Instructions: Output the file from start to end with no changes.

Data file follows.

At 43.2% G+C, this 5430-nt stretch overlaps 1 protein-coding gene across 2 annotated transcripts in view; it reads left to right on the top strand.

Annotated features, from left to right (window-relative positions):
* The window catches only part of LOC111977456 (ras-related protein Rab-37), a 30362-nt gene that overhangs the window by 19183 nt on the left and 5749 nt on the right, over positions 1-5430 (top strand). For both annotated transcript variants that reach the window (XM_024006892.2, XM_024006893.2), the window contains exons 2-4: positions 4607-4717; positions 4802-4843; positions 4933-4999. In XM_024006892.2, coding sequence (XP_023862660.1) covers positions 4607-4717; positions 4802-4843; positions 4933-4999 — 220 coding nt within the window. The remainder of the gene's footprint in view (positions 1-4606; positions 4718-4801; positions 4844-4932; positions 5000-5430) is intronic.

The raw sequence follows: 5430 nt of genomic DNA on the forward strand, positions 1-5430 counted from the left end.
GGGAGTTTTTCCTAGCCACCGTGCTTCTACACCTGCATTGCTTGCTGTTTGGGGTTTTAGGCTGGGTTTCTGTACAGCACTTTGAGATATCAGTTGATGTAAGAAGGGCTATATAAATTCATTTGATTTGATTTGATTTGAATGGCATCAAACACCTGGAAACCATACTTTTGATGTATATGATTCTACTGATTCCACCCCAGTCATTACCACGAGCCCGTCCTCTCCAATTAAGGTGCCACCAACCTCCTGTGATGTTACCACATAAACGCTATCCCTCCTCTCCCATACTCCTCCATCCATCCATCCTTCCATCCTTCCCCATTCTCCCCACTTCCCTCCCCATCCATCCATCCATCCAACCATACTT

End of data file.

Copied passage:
At 43.2% G+C, this 5430-nt stretch overlaps 1 protein-coding gene across 2 annotated transcripts in view; it reads left to right on the top strand.

Annotated features, from left to right (window-relative positions):
* The window catches only part of LOC111977456 (ras-related protein Rab-37), a 30362-nt gene that overhangs the window by 19183 nt on the left and 5749 nt on the right, over positions 1-5430 (top strand). For both annotated transcript variants that reach the window (XM_024006892.2, XM_024006893.2), the window contains exons 2-4: positions 4607-4717; positions 4802-4843; positions 4933-4999. In XM_024006892.2, coding sequence (XP_023862660.1) covers positions 4607-4717; positions 4802-4843; positions 4933-4999 — 220 coding nt within the window. The remainder of the gene's footprint in view (positions 1-4606; positions 4718-4801; positions 4844-4932; positions 5000-5430) is intronic.

The raw sequence follows: 5430 nt of genomic DNA on the forward strand, positions 1-5430 counted from the left end.
GGGAGTTTTTCCTAGCCACCGTGCTTCTACACCTGCATTGCTTGCTGTTTGGGGTTTTAGGCTGGGTTTCTGTACAGCACTTTGAGATATCAGTTGATGTAAGAAGGGCTATATAAATTCATTTGATTTGATTTGATTTGAATGGCATCAAACACCTGGAAACCATACTTTTGATGTATATGATTCTACTGATTCCACCCCAGTCATTACCACGAGCCCGTCCTCTCCAATTAAGGTGCCACCAACCTCCTGTGATGTTACCACATAAACGCTATCCCTCCTCTCCCATACTCCTCCATCCATCCATCCTTCCATCCTTCCCCATTCTCCCCACTTCCCTCCCCATCCATCCATCCATCCAACCATACTT